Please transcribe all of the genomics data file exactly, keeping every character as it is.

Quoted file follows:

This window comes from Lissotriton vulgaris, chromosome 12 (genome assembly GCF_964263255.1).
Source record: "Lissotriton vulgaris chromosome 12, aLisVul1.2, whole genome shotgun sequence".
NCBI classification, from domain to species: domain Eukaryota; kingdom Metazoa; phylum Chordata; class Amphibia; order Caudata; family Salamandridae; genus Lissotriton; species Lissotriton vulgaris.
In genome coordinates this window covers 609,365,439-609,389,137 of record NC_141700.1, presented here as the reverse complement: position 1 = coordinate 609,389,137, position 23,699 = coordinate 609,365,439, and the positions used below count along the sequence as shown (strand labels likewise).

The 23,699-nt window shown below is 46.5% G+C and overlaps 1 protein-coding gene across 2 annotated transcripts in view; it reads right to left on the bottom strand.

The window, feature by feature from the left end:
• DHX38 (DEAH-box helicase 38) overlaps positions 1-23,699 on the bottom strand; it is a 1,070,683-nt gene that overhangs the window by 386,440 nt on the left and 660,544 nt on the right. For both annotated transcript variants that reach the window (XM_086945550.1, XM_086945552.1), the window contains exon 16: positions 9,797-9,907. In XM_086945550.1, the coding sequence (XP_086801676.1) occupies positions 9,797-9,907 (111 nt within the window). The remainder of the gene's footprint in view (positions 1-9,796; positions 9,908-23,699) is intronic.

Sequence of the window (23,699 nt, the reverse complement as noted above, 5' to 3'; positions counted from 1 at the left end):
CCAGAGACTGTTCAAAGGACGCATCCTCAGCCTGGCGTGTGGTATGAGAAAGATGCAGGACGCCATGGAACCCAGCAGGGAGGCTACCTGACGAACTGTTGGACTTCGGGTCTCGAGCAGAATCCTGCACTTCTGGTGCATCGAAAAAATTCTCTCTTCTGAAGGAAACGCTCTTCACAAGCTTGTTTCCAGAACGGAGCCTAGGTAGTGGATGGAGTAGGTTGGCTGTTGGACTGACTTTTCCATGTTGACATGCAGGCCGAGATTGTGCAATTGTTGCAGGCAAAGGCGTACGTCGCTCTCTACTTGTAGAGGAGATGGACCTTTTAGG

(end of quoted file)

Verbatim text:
This window comes from Lissotriton vulgaris, chromosome 12 (genome assembly GCF_964263255.1).
Source record: "Lissotriton vulgaris chromosome 12, aLisVul1.2, whole genome shotgun sequence".
NCBI classification, from domain to species: domain Eukaryota; kingdom Metazoa; phylum Chordata; class Amphibia; order Caudata; family Salamandridae; genus Lissotriton; species Lissotriton vulgaris.
In genome coordinates this window covers 609,365,439-609,389,137 of record NC_141700.1, presented here as the reverse complement: position 1 = coordinate 609,389,137, position 23,699 = coordinate 609,365,439, and the positions used below count along the sequence as shown (strand labels likewise).

The 23,699-nt window shown below is 46.5% G+C and overlaps 1 protein-coding gene across 2 annotated transcripts in view; it reads right to left on the bottom strand.

The window, feature by feature from the left end:
• DHX38 (DEAH-box helicase 38) overlaps positions 1-23,699 on the bottom strand; it is a 1,070,683-nt gene that overhangs the window by 386,440 nt on the left and 660,544 nt on the right. For both annotated transcript variants that reach the window (XM_086945550.1, XM_086945552.1), the window contains exon 16: positions 9,797-9,907. In XM_086945550.1, the coding sequence (XP_086801676.1) occupies positions 9,797-9,907 (111 nt within the window). The remainder of the gene's footprint in view (positions 1-9,796; positions 9,908-23,699) is intronic.

Sequence of the window (23,699 nt, the reverse complement as noted above, 5' to 3'; positions counted from 1 at the left end):
CCAGAGACTGTTCAAAGGACGCATCCTCAGCCTGGCGTGTGGTATGAGAAAGATGCAGGACGCCATGGAACCCAGCAGGGAGGCTACCTGACGAACTGTTGGACTTCGGGTCTCGAGCAGAATCCTGCACTTCTGGTGCATCGAAAAAATTCTCTCTTCTGAAGGAAACGCTCTTCACAAGCTTGTTTCCAGAACGGAGCCTAGGTAGTGGATGGAGTAGGTTGGCTGTTGGACTGACTTTTCCATGTTGACATGCAGGCCGAGATTGTGCAATTGTTGCAGGCAAAGGCGTACGTCGCTCTCTACTTGTAGAGGAGATGGACCTTTTAGG